Borderlands: The Handsome Collection Review

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Borderlands: The Handsome Collection

Developed by 2K games

Reviewed on the PS4

Borderlands is a series of games that I really enjoyed playing on the last generation of consoles. I played the first game on the PS3 and the sequel on the Xbox 360, both were well made games that had hours of gameplay and implemented the addictive shoot and loot mechanic that just keeps you playing. Hours fly by as you shoot and then collect your loot, hoping to find something amongst the millions of different weapons and tools that improves on what you are currently using. Time really does fly by without you realising it in the world of Borderlands.

claptastic_screen1 reviewI purposely avoided picking up the Pre-sequel that was released towards the end of last year as I knew it would end up being released on my PS4, after all there seems to be few games that aren’t being repackaged and released for the latest consoles. Is it right that companies are doing this so often? Well that’s a debate for another time, but it definitely has its advantages and some of those are prevalent in the Handsome Collection. First off, you are getting both the newly released Pre-Sequel and a re-mastered version Borderlands 2 for the price of one game. The various DLC add-ons that have been released for these games are also included and as such this makes up two truly massive games that in all honesty are just too big to take in all at once. It is disappointing the original game isn’t also included but this is the Handsome Collection (Handsome Jack wasn’t in the original game so I can see why it was left out).

Chances are you will have played at least one of these two games on your older consoles and investing many hours upgrading you characters, you will be delighted to know that you can carry this information over, but only if it is the same make of console. Sadly I played Borderlands 2 on my Xbox 360, so I couldn’t retrieve my fully leveled up character from that game for the PS4.  As I have a modicum of sense I don’t own an Xbox One to transfer my save to so I had to fully start over again with this game. Luckily it is already a great game, so playing it again with a different class of character isn’t too much of a chore, but I don’t fully understand why you can’t import a save across platforms, after all Rockstar managed it with GTA5.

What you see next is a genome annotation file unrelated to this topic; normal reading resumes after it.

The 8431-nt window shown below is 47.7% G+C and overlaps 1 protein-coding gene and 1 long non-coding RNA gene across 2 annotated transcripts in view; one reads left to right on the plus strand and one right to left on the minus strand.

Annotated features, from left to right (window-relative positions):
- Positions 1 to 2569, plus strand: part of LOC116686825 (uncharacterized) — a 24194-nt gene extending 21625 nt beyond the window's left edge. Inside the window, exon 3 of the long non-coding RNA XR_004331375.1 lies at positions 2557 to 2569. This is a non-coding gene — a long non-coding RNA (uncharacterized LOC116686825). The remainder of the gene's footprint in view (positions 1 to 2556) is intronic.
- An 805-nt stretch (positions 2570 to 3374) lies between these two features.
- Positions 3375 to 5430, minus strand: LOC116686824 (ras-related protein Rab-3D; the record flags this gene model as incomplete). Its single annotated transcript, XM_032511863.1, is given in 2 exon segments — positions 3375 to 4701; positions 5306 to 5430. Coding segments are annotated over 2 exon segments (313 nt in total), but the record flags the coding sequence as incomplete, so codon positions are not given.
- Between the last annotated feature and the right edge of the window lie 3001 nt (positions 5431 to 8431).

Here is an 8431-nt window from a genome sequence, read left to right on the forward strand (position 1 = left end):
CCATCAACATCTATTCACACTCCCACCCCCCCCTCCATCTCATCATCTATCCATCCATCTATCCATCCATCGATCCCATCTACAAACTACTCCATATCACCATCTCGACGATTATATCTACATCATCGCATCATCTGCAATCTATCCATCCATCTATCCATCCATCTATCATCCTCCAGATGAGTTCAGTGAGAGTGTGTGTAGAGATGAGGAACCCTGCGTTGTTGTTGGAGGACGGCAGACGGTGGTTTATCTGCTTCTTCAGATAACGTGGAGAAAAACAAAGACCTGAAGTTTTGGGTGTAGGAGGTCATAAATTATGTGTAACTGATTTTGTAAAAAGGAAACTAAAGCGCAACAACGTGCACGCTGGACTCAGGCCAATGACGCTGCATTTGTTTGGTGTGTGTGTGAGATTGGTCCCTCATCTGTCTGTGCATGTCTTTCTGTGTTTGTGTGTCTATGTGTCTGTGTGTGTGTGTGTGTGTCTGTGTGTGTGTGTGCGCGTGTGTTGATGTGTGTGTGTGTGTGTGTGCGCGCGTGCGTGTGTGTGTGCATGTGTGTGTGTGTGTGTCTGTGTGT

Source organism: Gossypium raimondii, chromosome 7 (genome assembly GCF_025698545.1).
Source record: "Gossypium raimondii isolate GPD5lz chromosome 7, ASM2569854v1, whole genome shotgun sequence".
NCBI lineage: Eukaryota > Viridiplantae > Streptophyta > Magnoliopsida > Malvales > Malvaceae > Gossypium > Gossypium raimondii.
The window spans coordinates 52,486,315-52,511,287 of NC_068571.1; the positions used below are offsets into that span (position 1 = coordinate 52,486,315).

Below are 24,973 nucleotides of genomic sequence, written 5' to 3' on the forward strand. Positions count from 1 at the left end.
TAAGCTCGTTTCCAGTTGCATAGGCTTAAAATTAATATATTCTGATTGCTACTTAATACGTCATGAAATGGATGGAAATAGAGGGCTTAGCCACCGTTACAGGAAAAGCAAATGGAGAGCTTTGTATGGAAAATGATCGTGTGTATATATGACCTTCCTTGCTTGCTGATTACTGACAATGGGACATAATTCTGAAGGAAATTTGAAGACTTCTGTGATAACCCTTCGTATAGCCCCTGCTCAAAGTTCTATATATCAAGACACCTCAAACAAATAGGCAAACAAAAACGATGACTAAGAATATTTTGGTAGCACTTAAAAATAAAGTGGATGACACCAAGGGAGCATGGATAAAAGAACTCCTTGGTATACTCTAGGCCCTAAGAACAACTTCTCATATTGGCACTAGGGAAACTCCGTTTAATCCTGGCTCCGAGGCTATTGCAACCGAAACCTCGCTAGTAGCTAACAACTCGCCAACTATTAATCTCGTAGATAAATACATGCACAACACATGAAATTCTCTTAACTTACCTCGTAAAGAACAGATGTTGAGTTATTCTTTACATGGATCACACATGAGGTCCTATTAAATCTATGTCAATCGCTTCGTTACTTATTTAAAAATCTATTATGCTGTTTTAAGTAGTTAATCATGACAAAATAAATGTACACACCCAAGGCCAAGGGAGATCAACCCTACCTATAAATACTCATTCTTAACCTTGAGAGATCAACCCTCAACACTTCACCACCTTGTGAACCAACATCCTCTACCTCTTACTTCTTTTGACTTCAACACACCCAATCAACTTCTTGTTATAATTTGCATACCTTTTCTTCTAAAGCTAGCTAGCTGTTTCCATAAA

hc_screen26Focusing on Borderlands 2; it has clearly been given a graphical boost to get it running in full 1080p and it does look an improvement, but little else has changed with the game and it plays exactly like it did before. There is still a lot of texture pop in, especially when you are entering a new area or reloading a checkpoint. I was surprised as it’s now running on much more powerful hardware and sometimes it last for a number of seconds whilst you are waiting for the image to load in front of you. It isn’t too distracting from the game but it is disappointing to see that a five year old game still has the same technical problems. Does it point to a rushed cash in? Perhaps, but the sheer amount of content lets 2K get away with it.

The game I was really looking forward to playing in depth though was the Pre-Sequel, this was not developed by Gearbox like the previous two games, but  2K Australia, there certainly seemed to be an Australian twang in the accents of a lot of the enemies you encounter. You are given the choice of controlling characters that were all involved in Borderlands 2 including one of the true stars of the games – a Clap Trap robot. Despite the menu urging you to reconsider a better and less annoying character several times, the characters all belong to a different class with different abilities that you can upgrade as you earn experience from discovering new areas, killing enemies and completing missions.